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Impairments in spatial navigation during walking in patients 70 years or younger with mild stroke
Department of Physiotherapy, Oslo University Hospital (OUS), Oslo, Norway; Department of Geriatric Medicine, OUS, Oslo, Norway; Institute of Clinical Medicine, University of Oslo (UiO), Oslo, Norway; Department of Neurology, OUS, Oslo, Norway.
Örebro University Hospital. Örebro University, School of Medical Sciences. Department of Internal Medicine, Central Hospital, Karlstad, Sweden; Department of Neurology, Central Hospital, Karlstad and Örebro, Sweden.
Department of Neuromedicine and Movement Science, Norwegian University of Science and Technology, Trondheim, Norway.
Department of Geriatric Medicine, OUS, Oslo, Norway; Institute of Clinical Medicine, University of Oslo (UiO), Oslo, Norway.
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2020 (English)In: Topics in Stroke Rehabilitation, ISSN 1074-9357, E-ISSN 1945-5119, Vol. 27, no 8, p. 601-609Article in journal (Refereed) Published
Abstract [en]

Background: Spatial navigation, the ability to determine and maintain a route from one place to another, is needed for independence in everyday life. Knowledge about impairments in spatial navigation in people with mild stroke is scarce.

Objectives: To explore impairments in spatial navigation in patients ≤70 years after first-ever mild ischemic stroke (NIHSS≤3) and to explore which variables are associated with these impairments 12 months later.

Methods: Patients were examined in the acute phase, and after 3 and 12 months. To assess impairments in spatial navigation, we used the Floor Maze Test (FMT), with time and FMT-errors as outcomes. Patients' perceived navigational skills were collected using self-report. Logistic regression was used to explore which variables (sociodemographic data, stroke characteristics, cognition, and mobility) were associated with impaired navigation ability.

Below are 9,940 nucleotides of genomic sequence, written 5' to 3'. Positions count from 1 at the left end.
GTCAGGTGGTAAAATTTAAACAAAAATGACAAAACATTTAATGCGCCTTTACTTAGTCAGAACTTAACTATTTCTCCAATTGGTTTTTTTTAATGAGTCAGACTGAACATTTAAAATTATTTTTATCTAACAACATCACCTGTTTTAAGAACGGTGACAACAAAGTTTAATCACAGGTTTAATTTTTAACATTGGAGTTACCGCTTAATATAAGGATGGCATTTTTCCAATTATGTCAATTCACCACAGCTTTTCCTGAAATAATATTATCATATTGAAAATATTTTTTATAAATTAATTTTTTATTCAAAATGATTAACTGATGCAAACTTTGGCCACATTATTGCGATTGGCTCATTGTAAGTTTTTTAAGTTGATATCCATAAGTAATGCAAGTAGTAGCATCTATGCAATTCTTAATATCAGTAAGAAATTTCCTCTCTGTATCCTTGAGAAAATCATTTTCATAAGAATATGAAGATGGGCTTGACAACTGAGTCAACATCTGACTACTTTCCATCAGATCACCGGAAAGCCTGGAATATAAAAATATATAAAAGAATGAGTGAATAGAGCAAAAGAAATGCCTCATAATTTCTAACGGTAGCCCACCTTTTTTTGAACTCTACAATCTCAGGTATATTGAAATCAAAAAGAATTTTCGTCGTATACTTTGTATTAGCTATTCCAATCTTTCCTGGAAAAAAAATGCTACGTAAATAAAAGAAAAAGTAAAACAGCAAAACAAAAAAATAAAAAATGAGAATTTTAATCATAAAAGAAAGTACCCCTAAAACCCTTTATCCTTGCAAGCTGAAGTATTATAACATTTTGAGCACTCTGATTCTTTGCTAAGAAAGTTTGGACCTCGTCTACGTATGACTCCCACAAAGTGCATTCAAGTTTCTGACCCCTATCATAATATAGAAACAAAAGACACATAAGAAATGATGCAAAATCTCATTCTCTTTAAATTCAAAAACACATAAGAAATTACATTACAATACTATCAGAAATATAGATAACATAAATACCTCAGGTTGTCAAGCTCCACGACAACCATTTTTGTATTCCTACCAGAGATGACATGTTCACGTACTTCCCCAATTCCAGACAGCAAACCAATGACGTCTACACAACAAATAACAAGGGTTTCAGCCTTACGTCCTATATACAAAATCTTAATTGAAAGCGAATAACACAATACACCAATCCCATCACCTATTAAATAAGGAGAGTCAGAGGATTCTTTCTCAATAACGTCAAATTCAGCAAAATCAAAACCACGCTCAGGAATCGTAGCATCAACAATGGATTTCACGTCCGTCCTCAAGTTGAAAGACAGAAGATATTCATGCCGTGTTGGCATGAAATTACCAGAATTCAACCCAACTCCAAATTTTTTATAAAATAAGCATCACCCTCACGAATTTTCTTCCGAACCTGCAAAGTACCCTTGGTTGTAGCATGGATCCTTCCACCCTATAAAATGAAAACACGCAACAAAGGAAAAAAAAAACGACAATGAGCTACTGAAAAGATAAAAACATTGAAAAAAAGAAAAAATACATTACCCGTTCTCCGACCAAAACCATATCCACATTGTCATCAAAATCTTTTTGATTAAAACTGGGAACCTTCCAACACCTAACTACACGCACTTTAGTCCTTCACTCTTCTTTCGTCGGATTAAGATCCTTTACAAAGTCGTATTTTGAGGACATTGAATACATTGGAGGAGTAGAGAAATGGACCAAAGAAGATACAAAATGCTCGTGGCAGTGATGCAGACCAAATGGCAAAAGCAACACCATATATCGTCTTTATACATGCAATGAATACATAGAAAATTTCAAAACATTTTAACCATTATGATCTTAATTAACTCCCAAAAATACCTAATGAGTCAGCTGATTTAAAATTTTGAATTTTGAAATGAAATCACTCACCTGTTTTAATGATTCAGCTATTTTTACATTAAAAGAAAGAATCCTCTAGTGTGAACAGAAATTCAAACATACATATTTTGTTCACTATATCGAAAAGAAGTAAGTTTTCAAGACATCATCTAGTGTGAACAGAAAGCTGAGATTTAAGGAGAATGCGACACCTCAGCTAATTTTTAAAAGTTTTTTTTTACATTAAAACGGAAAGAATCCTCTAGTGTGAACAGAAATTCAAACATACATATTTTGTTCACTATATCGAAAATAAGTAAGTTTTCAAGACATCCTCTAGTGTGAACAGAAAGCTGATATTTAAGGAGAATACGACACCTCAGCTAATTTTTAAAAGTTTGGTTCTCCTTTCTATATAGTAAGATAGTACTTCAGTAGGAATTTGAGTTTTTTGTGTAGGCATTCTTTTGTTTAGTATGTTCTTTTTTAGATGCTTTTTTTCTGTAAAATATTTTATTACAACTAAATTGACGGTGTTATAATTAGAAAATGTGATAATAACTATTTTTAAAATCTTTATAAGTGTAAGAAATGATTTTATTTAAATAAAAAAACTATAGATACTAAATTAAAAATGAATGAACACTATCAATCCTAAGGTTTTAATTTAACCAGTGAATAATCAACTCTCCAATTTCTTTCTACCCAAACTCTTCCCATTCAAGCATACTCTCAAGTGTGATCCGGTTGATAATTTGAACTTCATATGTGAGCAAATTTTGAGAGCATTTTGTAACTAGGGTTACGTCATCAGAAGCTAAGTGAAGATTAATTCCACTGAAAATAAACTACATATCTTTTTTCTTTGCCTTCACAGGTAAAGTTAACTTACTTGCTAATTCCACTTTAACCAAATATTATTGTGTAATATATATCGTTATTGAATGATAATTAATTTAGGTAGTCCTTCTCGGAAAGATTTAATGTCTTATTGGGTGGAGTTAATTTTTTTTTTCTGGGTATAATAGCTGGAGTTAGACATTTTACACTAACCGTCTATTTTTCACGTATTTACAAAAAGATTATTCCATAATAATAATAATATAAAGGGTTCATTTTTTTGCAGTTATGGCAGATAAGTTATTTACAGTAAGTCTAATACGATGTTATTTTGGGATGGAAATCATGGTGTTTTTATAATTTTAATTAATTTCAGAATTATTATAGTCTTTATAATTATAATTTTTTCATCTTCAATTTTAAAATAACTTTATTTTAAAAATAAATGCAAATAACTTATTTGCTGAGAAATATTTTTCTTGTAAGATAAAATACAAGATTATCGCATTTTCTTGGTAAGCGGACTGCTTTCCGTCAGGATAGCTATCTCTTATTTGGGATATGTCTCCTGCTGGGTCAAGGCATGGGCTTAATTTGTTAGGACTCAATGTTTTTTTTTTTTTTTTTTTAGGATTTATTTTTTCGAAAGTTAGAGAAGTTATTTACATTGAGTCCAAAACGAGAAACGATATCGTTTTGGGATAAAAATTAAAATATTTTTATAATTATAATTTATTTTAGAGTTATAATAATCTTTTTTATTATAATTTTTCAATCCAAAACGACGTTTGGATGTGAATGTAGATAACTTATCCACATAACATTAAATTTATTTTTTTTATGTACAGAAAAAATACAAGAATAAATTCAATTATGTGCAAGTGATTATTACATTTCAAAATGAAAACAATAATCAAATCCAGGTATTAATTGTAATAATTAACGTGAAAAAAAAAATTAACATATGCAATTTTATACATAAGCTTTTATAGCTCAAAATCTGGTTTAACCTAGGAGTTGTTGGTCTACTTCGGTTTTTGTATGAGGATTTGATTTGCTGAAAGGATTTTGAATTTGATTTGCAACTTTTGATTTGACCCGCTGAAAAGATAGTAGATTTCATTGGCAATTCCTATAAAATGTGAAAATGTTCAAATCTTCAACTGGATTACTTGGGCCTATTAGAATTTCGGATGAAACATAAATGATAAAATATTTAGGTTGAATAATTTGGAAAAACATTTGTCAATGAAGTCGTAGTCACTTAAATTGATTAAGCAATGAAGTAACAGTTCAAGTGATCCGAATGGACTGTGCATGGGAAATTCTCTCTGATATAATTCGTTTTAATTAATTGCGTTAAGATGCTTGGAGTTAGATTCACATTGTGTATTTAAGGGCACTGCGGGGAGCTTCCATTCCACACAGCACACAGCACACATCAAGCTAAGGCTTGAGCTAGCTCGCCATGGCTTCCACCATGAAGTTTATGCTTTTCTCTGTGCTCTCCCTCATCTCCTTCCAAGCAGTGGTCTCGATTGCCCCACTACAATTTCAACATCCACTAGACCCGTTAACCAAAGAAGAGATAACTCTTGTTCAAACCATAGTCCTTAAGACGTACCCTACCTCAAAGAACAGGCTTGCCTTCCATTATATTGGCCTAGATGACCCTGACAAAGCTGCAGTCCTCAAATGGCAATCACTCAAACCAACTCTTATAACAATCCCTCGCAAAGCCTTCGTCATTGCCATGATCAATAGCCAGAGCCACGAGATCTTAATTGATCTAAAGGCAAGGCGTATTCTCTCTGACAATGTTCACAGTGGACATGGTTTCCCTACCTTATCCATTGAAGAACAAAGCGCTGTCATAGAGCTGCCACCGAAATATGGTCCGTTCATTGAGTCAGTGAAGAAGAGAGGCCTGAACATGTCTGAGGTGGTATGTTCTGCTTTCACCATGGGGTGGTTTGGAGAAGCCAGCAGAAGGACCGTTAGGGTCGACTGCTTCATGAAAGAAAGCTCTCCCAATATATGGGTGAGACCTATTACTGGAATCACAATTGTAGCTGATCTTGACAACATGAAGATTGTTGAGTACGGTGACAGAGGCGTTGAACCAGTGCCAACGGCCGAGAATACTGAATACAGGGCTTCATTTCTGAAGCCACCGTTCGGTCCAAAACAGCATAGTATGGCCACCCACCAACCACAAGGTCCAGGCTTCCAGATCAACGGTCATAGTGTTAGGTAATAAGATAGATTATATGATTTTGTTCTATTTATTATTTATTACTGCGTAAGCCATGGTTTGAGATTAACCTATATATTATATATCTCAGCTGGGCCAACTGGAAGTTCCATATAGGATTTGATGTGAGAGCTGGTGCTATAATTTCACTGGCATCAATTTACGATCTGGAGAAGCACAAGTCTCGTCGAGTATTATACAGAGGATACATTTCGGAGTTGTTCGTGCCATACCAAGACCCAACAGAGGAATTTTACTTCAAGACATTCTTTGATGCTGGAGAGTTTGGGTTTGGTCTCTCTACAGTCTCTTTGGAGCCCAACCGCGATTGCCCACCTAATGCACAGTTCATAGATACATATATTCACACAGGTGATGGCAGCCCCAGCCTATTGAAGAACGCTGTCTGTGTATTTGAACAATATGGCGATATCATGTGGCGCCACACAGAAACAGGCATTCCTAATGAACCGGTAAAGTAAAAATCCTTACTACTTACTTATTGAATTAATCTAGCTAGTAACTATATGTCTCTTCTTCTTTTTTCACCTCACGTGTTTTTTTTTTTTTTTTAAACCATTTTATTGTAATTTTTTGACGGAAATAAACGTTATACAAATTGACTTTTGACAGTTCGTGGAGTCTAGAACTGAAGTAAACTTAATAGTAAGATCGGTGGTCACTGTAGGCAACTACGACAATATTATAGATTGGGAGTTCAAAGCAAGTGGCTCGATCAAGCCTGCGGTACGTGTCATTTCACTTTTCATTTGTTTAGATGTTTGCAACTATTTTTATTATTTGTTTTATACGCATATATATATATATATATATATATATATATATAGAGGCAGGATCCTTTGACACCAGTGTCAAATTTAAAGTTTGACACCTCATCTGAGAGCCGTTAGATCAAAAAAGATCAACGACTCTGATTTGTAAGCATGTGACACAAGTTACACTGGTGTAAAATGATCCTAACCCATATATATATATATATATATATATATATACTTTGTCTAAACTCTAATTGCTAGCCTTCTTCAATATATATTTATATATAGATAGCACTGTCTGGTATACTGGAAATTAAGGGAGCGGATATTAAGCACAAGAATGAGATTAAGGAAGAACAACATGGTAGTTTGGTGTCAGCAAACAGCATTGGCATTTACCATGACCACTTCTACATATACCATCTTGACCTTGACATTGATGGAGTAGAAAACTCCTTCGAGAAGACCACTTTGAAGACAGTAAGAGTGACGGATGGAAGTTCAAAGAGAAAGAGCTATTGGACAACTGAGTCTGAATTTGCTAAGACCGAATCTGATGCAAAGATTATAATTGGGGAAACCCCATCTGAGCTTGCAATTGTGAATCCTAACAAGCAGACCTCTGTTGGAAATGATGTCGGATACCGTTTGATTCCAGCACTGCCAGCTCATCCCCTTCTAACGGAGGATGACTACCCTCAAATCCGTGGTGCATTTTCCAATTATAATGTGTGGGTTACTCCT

Results: Ninety-seven patients (20 females) were included. The mean (SD) age was 55.5 (11.4) years. Timed FMT improved significantly from the acute phase to 12 months (p = <.001). At 12 months, 24 (24.7%) of the participants walked through the maze with errors, and 22 (22.7%) reported spatial navigational problems. The Trail Making Test (TMT)-B was the only variable from the acute phase associated with FMT-errors at 12 months, and being female was the only variable associated with self-reported navigational problems at 12 months.

Conclusion: Nearly one in four patients experienced spatial navigation problems 12 months after a mild stroke. Executive function (TMT-B), measured in the acute phase, was associated with navigational impairments (FMT-errors) at 12 months, and being female was associated with self-reported navigational problems.

Place, publisher, year, edition, pages
Taylor & Francis, 2020. Vol. 27, no 8, p. 601-609
Keywords [en]
Mild stroke, performance-based, self-report, spatial navigation, working age
National Category
Neurosciences
Identifiers
URN: urn:nbn:se:oru:diva-81403DOI: 10.1080/10749357.2020.1755814ISI: 000528179000001PubMedID: 32316862Scopus ID: 2-s2.0-85083719085OAI: oai:DiVA.org:oru-81403DiVA, id: diva2:1427706
Note

Funding Agency:

Norwegian Fund for Postgraduate Training in Physiotherapy  76340

Available from: 2020-04-30 Created: 2020-04-30 Last updated: 2021-01-15Bibliographically approved

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